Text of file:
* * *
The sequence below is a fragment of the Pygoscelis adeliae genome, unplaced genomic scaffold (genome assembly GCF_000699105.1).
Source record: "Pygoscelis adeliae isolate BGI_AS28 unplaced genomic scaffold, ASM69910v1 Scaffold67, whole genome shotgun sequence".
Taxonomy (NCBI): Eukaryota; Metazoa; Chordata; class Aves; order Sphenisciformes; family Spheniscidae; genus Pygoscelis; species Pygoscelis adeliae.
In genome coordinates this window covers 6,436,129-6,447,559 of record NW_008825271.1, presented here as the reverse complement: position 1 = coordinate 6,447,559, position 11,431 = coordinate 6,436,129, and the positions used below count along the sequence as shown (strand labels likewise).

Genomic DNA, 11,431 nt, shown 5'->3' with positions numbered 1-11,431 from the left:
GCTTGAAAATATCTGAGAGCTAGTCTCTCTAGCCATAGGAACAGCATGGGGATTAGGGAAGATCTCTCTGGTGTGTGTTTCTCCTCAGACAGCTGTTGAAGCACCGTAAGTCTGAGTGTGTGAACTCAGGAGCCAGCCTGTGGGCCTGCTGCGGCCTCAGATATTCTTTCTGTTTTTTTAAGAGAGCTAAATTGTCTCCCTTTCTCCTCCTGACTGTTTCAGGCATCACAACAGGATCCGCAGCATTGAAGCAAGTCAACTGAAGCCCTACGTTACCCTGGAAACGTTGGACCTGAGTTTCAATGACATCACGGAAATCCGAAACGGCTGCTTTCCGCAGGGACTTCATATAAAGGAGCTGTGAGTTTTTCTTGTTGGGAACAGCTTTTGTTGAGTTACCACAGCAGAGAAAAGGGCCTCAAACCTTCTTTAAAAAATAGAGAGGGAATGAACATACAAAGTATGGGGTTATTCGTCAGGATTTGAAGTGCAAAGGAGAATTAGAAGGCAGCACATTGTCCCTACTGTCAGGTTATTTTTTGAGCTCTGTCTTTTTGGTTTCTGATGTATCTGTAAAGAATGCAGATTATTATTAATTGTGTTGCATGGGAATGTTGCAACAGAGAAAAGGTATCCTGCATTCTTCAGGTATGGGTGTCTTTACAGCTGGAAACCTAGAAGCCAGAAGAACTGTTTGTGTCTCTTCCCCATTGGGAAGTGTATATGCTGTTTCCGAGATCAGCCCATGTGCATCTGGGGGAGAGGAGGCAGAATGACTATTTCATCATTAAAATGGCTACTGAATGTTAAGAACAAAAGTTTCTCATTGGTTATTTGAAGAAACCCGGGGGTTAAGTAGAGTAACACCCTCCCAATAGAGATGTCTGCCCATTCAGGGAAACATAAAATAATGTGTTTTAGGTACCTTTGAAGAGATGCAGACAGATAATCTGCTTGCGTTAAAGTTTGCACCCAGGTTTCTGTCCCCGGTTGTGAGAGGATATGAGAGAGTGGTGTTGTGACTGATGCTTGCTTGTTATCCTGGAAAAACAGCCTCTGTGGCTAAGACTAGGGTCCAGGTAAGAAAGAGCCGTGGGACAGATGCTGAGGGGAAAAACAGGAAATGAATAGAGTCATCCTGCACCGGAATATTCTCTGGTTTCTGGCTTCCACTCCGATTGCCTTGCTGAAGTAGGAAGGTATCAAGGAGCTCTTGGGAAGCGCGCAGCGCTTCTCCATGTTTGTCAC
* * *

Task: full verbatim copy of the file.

The sequence below is a fragment of the Pygoscelis adeliae genome, unplaced genomic scaffold (genome assembly GCF_000699105.1).
Source record: "Pygoscelis adeliae isolate BGI_AS28 unplaced genomic scaffold, ASM69910v1 Scaffold67, whole genome shotgun sequence".
Taxonomy (NCBI): Eukaryota; Metazoa; Chordata; class Aves; order Sphenisciformes; family Spheniscidae; genus Pygoscelis; species Pygoscelis adeliae.
In genome coordinates this window covers 6,436,129-6,447,559 of record NW_008825271.1, presented here as the reverse complement: position 1 = coordinate 6,447,559, position 11,431 = coordinate 6,436,129, and the positions used below count along the sequence as shown (strand labels likewise).

Genomic DNA, 11,431 nt, shown 5'->3' with positions numbered 1-11,431 from the left:
GCTTGAAAATATCTGAGAGCTAGTCTCTCTAGCCATAGGAACAGCATGGGGATTAGGGAAGATCTCTCTGGTGTGTGTTTCTCCTCAGACAGCTGTTGAAGCACCGTAAGTCTGAGTGTGTGAACTCAGGAGCCAGCCTGTGGGCCTGCTGCGGCCTCAGATATTCTTTCTGTTTTTTTAAGAGAGCTAAATTGTCTCCCTTTCTCCTCCTGACTGTTTCAGGCATCACAACAGGATCCGCAGCATTGAAGCAAGTCAACTGAAGCCCTACGTTACCCTGGAAACGTTGGACCTGAGTTTCAATGACATCACGGAAATCCGAAACGGCTGCTTTCCGCAGGGACTTCATATAAAGGAGCTGTGAGTTTTTCTTGTTGGGAACAGCTTTTGTTGAGTTACCACAGCAGAGAAAAGGGCCTCAAACCTTCTTTAAAAAATAGAGAGGGAATGAACATACAAAGTATGGGGTTATTCGTCAGGATTTGAAGTGCAAAGGAGAATTAGAAGGCAGCACATTGTCCCTACTGTCAGGTTATTTTTTGAGCTCTGTCTTTTTGGTTTCTGATGTATCTGTAAAGAATGCAGATTATTATTAATTGTGTTGCATGGGAATGTTGCAACAGAGAAAAGGTATCCTGCATTCTTCAGGTATGGGTGTCTTTACAGCTGGAAACCTAGAAGCCAGAAGAACTGTTTGTGTCTCTTCCCCATTGGGAAGTGTATATGCTGTTTCCGAGATCAGCCCATGTGCATCTGGGGGAGAGGAGGCAGAATGACTATTTCATCATTAAAATGGCTACTGAATGTTAAGAACAAAAGTTTCTCATTGGTTATTTGAAGAAACCCGGGGGTTAAGTAGAGTAACACCCTCCCAATAGAGATGTCTGCCCATTCAGGGAAACATAAAATAATGTGTTTTAGGTACCTTTGAAGAGATGCAGACAGATAATCTGCTTGCGTTAAAGTTTGCACCCAGGTTTCTGTCCCCGGTTGTGAGAGGATATGAGAGAGTGGTGTTGTGACTGATGCTTGCTTGTTATCCTGGAAAAACAGCCTCTGTGGCTAAGACTAGGGTCCAGGTAAGAAAGAGCCGTGGGACAGATGCTGAGGGGAAAAACAGGAAATGAATAGAGTCATCCTGCACCGGAATATTCTCTGGTTTCTGGCTTCCACTCCGATTGCCTTGCTGAAGTAGGAAGGTATCAAGGAGCTCTTGGGAAGCGCGCAGCGCTTCTCCATGTTTGTCAC